Members of the massive baby boom generation have reinvented each stage of life as they passed through it. Their retirement years will be no different. Like previous generations, boomer retirees are going to take up new hobbies and volunteer. But those who didn't save enough or choose to continue working will also start businesses and begin second careers. As life spans continue to increase, retirees are likely to embrace a mix of work and leisure activities.
Take Marie Hornback, 66, who runs two businesses in Fort Collins, Colo., and has no plans to retire. Hornback, a British-born American citizen and director of H.M.S. Protocol & Etiquette Training, opened a stationery store, Sign With Prestige, in May 2008. "I think if I didn't have these businesses, I would not sit at home crocheting every day, even though I do crochet and embroider," Hornbacks says. "I don't tire easily and I like the excitement and the rewards of accomplishing goals, doing something that has value, and making an impact on other people." Although business is sometimes slow, Hornback says it's a challenge she enjoys. "I've only sold $27 worth of products today," she says. "But it's exciting to see a day when you get a rush of [consumers] and think, 'Alright, now I can pay the rent.'"
[Slideshow: 10 Places to Reinvent Your Life in Retirement.]
To help retirees find a place to launch this new phase of life, U.S. News revved up our Best Places to Retire online search tool, powered Onboard Informatics, which provides the underlying data. We searched for places that provide plenty of recreational and cultural activities, including museums, concerts, and outdoor spaces, and that also offer affordable housing and a reasonable cost of living. We also screened the data for locales with employers or industries that are generally open to hiring older workers, and especially sought places that offer jobs in the relatively recession-resistant education, health care, and government sectors. Each place also has a nearby college or university, hospital, and in-home and residential long-term care facilities.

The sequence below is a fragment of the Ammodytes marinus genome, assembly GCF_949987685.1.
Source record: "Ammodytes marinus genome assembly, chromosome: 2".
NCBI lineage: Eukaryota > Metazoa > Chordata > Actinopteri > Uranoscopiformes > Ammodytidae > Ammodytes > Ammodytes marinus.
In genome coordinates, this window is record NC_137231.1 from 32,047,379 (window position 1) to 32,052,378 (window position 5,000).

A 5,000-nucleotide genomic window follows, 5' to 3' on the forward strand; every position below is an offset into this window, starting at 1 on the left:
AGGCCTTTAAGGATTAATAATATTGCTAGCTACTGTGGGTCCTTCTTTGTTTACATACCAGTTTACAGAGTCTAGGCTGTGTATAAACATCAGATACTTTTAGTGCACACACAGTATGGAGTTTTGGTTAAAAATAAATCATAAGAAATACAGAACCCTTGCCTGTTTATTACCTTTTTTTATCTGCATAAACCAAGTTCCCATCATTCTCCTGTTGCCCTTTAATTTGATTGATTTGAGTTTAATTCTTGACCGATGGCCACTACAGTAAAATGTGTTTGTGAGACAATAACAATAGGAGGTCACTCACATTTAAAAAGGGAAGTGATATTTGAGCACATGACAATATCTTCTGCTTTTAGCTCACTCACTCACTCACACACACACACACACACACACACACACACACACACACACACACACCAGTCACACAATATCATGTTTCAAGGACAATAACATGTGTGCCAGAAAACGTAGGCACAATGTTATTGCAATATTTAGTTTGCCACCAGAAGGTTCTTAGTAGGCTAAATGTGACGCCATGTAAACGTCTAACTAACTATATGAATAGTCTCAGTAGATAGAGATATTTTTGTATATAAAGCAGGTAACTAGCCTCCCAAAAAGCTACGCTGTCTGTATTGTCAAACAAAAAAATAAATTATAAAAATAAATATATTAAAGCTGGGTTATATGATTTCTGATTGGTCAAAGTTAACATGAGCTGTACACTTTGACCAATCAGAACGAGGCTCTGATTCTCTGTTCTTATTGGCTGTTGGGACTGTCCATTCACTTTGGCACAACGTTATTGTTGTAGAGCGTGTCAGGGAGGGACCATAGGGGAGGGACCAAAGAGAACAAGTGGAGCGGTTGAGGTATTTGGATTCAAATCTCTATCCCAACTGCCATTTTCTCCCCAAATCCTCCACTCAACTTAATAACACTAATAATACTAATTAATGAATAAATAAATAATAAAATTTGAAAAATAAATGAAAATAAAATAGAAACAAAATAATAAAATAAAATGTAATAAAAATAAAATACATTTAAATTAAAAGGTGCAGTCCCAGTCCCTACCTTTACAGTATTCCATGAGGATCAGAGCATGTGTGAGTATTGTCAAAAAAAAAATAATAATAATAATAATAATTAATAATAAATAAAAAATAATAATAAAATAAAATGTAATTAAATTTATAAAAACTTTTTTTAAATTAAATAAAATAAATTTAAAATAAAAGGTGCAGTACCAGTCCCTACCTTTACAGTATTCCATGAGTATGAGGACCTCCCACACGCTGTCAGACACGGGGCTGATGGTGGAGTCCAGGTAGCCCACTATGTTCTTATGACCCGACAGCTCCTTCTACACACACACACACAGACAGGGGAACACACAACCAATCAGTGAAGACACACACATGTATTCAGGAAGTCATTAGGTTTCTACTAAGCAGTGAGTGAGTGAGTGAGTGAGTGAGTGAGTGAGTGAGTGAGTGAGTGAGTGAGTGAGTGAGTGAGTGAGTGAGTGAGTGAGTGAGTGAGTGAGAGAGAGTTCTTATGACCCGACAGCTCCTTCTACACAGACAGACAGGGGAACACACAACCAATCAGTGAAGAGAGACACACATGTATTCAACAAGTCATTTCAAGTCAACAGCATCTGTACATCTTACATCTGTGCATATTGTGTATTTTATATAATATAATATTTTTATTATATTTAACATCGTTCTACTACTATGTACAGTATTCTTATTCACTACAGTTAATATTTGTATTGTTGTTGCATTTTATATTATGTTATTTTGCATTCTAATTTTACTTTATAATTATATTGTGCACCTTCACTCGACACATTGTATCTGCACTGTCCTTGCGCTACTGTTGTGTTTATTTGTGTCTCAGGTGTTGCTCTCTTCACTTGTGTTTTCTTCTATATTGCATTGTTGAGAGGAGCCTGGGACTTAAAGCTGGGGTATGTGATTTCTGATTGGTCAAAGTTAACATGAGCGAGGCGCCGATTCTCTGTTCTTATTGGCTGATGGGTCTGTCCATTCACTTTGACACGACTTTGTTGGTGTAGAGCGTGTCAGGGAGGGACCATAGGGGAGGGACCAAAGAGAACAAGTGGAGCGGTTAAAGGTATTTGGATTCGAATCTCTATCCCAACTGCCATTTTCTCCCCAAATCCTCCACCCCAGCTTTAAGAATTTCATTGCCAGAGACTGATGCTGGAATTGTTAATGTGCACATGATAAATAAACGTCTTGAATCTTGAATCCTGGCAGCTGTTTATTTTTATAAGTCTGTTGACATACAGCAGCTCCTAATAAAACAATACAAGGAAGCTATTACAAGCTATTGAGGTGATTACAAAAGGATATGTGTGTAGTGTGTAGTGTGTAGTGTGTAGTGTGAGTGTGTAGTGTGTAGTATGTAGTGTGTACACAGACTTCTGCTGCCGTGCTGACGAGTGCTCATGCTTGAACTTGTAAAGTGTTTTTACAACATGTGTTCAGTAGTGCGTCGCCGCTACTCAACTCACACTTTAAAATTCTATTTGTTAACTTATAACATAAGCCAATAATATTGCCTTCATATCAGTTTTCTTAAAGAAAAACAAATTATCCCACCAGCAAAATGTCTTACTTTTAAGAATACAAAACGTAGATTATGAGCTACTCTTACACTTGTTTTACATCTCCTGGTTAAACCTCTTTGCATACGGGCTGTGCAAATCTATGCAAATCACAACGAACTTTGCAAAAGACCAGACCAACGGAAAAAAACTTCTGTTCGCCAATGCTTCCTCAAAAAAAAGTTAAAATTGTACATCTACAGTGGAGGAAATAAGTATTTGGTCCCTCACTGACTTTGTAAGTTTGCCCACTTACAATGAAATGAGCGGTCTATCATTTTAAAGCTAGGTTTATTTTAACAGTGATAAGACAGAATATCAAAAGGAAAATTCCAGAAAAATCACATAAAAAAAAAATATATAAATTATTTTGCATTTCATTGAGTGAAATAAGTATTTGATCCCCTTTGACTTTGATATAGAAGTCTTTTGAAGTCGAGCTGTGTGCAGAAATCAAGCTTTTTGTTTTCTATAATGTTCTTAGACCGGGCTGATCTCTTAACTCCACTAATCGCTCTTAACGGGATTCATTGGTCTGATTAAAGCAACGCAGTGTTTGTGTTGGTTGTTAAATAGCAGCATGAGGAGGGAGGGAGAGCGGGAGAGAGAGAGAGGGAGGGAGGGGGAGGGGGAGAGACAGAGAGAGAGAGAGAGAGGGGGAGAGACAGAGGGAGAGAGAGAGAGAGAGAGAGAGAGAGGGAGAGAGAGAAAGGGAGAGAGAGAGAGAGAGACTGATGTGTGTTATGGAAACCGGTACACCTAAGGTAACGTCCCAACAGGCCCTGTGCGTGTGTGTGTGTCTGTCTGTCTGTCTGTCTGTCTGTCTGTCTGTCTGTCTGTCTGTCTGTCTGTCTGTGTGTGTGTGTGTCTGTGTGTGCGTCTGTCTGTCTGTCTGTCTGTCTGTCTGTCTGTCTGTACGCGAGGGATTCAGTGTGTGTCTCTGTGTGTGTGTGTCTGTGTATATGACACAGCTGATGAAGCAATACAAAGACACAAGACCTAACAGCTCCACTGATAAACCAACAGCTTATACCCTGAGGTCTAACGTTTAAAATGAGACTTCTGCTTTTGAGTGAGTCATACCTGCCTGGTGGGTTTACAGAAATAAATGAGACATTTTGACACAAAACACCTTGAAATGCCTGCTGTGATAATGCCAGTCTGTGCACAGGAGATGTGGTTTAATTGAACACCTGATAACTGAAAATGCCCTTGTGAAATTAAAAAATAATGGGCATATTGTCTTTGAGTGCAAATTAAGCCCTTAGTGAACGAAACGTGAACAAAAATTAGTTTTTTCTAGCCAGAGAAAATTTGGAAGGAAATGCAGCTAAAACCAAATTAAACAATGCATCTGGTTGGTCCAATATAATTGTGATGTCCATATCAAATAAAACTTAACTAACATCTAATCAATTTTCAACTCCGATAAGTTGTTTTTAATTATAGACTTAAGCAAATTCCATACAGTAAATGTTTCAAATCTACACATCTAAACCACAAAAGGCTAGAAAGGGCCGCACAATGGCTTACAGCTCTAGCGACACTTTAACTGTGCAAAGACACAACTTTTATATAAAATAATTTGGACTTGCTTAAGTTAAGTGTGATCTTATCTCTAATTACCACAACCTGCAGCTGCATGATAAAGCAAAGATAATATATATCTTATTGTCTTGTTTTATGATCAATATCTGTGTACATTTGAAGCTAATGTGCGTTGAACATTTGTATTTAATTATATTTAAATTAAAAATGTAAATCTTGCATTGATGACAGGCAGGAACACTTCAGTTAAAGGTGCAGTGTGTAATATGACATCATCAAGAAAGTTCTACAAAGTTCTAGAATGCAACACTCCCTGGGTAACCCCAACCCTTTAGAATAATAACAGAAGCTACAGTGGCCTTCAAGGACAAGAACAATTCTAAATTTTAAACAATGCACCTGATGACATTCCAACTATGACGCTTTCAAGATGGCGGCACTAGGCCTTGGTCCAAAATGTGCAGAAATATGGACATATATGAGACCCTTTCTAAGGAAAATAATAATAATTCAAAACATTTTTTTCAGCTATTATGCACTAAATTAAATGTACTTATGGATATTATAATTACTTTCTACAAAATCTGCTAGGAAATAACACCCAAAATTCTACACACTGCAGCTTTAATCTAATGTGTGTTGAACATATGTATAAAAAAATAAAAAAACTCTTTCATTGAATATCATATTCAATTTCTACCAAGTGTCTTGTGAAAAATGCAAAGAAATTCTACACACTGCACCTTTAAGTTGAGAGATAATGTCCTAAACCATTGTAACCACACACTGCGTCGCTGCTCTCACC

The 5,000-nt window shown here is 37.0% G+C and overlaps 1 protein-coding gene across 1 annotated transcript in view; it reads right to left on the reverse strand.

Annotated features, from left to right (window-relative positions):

[Use our online tool to Find Your Best Place to Retire.]
College towns such as Madison, Wis., and Tallahassee, Fla., offer an ideal mix of amenities and affordability. Schools give you a chance to stay intellectually active, host world class speakers, entertainers, and sports, and often provide great health care and cutting edge medical research. Many colleges allow retirees to take courses for free or a nominal cost. The University of Southern Maine in Portland, for example, waives tuition for Maine residents age 65 and older. In May, George Bilodeau, 76, received a bachelor's degree in industrial technology from USM without having to pay tuition—his only expenses were books and fees. "I sat in a classroom with teenagers and people in their early 20s," says Bilodeau. "They accepted me as one of their own and I enjoyed it."
If you need or want to work in retirement, it's a good idea to find a place with a strong and diverse economy, such as Nashua, N.H., or Overland Park, Kan. In 2007, Shawn Slome, 57, got out of the outlet clothing business and opened an eco-friendly products store, Twig, in Chapel Hill, N.C. The year before, he designed and built a solar home. "It feels like my business has more purpose than money alone or profit," Slome says about his 1,800 square-foot store that's located in a shopping center with Whole Foods. "My staff really enjoys their work and feels like they are making a contribution, and I am enjoying my work because my staff is so upbeat about working—it has really improved my day."
You can also stretch your nest egg by moving to a place with a lower cost of living than where you live now. If the city has convenient public transportation, you can save even more by going car-less. Annette Mills and David Eckert sold their car two weeks after they moved from Falls Church, Va., to Corvallis, Ore., when they retired in 2006. The couple now gets around using a combination of bikes, public transportation, and walking. "Every time I get on my bike, I feel like I am eight years old again," says Mills, 61, who carries groceries home from the farmers' market and local food co-op in her bike baskets. Biking allows the couple to incorporate exercise into their routine as well as save money. "It is phenomenal all the bills that we don't have anymore," says Eckert, 62, a retired documentary filmmaker. "It's like a huge burden has lifted."